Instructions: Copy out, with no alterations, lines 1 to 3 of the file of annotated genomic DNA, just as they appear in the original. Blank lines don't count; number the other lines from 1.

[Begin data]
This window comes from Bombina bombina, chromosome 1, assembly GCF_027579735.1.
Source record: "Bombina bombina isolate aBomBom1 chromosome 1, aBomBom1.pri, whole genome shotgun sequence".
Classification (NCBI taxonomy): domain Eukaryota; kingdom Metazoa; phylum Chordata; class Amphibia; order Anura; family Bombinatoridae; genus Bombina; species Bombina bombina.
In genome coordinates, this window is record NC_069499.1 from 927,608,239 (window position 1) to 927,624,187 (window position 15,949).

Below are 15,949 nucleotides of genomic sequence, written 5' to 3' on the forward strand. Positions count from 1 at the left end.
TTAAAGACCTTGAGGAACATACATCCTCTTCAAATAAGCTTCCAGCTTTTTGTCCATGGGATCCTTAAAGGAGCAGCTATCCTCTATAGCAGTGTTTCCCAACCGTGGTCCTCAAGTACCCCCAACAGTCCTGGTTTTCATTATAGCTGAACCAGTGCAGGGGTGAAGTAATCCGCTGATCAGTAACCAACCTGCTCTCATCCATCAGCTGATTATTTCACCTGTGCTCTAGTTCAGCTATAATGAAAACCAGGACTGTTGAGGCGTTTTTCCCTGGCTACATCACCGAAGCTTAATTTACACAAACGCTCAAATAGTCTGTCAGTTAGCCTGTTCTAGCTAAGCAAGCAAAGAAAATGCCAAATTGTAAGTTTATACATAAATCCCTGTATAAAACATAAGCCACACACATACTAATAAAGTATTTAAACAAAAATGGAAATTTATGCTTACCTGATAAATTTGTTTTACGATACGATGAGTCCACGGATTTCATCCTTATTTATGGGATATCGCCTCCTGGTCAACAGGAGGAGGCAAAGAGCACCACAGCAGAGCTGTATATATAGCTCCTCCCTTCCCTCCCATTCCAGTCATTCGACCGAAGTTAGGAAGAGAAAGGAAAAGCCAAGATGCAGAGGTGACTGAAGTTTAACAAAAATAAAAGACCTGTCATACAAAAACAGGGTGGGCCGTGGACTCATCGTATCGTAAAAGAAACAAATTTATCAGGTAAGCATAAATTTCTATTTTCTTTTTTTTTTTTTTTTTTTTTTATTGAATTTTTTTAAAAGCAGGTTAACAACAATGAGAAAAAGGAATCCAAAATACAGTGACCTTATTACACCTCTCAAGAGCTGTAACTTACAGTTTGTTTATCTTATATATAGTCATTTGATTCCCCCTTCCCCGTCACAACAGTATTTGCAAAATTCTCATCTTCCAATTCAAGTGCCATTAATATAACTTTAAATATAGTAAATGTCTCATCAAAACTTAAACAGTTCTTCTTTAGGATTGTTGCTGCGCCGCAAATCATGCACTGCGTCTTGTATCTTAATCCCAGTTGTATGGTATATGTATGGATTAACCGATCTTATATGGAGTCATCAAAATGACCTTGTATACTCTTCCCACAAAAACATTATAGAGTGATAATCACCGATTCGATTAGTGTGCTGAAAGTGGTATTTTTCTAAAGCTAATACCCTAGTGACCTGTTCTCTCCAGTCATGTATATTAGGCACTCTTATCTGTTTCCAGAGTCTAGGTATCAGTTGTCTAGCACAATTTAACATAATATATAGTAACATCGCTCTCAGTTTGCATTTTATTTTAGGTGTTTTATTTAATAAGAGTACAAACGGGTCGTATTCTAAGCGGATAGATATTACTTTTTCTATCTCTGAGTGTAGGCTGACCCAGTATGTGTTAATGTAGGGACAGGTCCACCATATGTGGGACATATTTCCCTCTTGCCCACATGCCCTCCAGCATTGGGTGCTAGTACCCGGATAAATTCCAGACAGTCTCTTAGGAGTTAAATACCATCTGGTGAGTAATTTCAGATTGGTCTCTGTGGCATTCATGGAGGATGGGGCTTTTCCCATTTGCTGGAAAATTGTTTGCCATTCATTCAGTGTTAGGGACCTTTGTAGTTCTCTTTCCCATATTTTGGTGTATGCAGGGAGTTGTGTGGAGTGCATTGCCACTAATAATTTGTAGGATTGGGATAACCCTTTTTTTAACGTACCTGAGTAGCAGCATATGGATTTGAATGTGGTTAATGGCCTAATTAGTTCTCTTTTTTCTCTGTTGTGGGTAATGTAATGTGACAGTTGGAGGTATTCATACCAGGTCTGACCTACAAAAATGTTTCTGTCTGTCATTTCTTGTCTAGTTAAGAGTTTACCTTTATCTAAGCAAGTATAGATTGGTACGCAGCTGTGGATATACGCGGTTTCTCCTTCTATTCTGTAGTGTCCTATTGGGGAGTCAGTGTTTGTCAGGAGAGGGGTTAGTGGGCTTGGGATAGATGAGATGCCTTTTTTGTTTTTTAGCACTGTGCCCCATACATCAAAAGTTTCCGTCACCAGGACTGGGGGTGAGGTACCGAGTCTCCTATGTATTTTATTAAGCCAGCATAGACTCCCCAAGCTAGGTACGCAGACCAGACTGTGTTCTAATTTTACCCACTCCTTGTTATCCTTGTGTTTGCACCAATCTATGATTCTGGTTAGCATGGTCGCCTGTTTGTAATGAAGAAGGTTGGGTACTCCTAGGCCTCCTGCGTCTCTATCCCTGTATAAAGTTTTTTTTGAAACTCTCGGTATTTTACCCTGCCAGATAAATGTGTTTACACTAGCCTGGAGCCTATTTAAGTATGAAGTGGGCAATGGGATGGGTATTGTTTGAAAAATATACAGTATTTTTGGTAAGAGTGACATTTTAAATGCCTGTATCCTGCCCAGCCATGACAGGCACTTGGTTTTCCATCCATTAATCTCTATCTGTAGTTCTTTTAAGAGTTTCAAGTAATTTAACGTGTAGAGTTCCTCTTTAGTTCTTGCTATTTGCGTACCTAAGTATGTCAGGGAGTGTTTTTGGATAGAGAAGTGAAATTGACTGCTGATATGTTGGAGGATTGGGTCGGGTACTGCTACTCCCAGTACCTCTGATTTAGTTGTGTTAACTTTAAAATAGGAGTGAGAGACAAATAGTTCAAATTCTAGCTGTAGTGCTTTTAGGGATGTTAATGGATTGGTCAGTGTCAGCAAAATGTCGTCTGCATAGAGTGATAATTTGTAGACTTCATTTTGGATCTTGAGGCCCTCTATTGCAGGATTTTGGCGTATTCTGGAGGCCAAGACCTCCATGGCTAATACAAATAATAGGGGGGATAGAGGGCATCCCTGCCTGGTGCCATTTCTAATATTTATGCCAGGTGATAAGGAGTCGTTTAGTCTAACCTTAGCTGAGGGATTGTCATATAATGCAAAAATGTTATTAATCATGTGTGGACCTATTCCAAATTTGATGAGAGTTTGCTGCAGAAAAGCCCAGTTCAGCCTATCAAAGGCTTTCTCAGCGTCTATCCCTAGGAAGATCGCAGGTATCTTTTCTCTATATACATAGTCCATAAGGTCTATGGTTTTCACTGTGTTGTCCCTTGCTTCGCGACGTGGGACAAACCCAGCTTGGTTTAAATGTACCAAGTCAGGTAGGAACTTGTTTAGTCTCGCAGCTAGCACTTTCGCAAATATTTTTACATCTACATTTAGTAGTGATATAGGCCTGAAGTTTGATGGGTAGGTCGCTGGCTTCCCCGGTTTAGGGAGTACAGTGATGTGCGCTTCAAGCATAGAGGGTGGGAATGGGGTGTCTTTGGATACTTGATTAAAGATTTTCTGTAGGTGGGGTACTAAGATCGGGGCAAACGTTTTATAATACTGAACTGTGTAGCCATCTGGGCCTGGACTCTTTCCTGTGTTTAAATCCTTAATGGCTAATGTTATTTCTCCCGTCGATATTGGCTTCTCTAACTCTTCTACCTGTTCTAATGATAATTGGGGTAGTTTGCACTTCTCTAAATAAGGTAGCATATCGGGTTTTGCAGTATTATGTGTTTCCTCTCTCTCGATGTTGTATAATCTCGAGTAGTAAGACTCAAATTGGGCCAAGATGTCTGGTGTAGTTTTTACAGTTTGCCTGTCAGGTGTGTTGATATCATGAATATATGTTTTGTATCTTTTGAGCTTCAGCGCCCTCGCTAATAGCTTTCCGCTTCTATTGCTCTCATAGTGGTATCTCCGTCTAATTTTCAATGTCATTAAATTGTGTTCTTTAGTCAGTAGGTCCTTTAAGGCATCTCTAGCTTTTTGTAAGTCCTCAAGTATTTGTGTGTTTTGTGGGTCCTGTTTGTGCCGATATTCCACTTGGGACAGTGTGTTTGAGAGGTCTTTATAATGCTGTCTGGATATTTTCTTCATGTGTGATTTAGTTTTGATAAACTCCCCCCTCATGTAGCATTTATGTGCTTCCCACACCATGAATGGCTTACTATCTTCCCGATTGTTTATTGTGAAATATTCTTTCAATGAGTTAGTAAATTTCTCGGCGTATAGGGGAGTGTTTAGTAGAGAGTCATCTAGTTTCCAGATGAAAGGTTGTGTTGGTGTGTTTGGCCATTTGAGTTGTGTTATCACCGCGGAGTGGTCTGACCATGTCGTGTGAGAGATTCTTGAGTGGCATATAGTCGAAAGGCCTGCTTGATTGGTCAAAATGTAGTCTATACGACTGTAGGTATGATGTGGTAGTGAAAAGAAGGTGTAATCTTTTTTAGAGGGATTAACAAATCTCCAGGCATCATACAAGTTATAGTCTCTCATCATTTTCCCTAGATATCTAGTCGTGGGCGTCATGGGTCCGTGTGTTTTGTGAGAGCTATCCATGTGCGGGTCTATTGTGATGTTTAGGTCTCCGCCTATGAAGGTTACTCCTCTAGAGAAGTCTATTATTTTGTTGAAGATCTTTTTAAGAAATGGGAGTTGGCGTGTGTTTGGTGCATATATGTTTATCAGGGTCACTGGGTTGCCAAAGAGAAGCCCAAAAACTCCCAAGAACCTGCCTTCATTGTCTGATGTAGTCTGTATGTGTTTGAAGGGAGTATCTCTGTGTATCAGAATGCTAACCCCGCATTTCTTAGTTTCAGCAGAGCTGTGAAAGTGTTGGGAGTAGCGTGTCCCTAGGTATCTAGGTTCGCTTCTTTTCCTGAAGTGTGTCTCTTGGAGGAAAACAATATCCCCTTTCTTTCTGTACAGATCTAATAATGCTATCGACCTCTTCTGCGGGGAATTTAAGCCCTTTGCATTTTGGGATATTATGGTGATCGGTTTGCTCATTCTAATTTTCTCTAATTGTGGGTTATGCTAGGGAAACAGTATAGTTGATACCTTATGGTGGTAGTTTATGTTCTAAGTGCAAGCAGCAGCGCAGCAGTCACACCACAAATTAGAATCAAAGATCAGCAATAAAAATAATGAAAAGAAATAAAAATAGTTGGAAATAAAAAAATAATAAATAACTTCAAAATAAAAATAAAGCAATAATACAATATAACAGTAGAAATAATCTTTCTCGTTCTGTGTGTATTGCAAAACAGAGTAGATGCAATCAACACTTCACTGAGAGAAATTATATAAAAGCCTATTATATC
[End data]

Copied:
This window comes from Bombina bombina, chromosome 1, assembly GCF_027579735.1.
Source record: "Bombina bombina isolate aBomBom1 chromosome 1, aBomBom1.pri, whole genome shotgun sequence".
Classification (NCBI taxonomy): domain Eukaryota; kingdom Metazoa; phylum Chordata; class Amphibia; order Anura; family Bombinatoridae; genus Bombina; species Bombina bombina.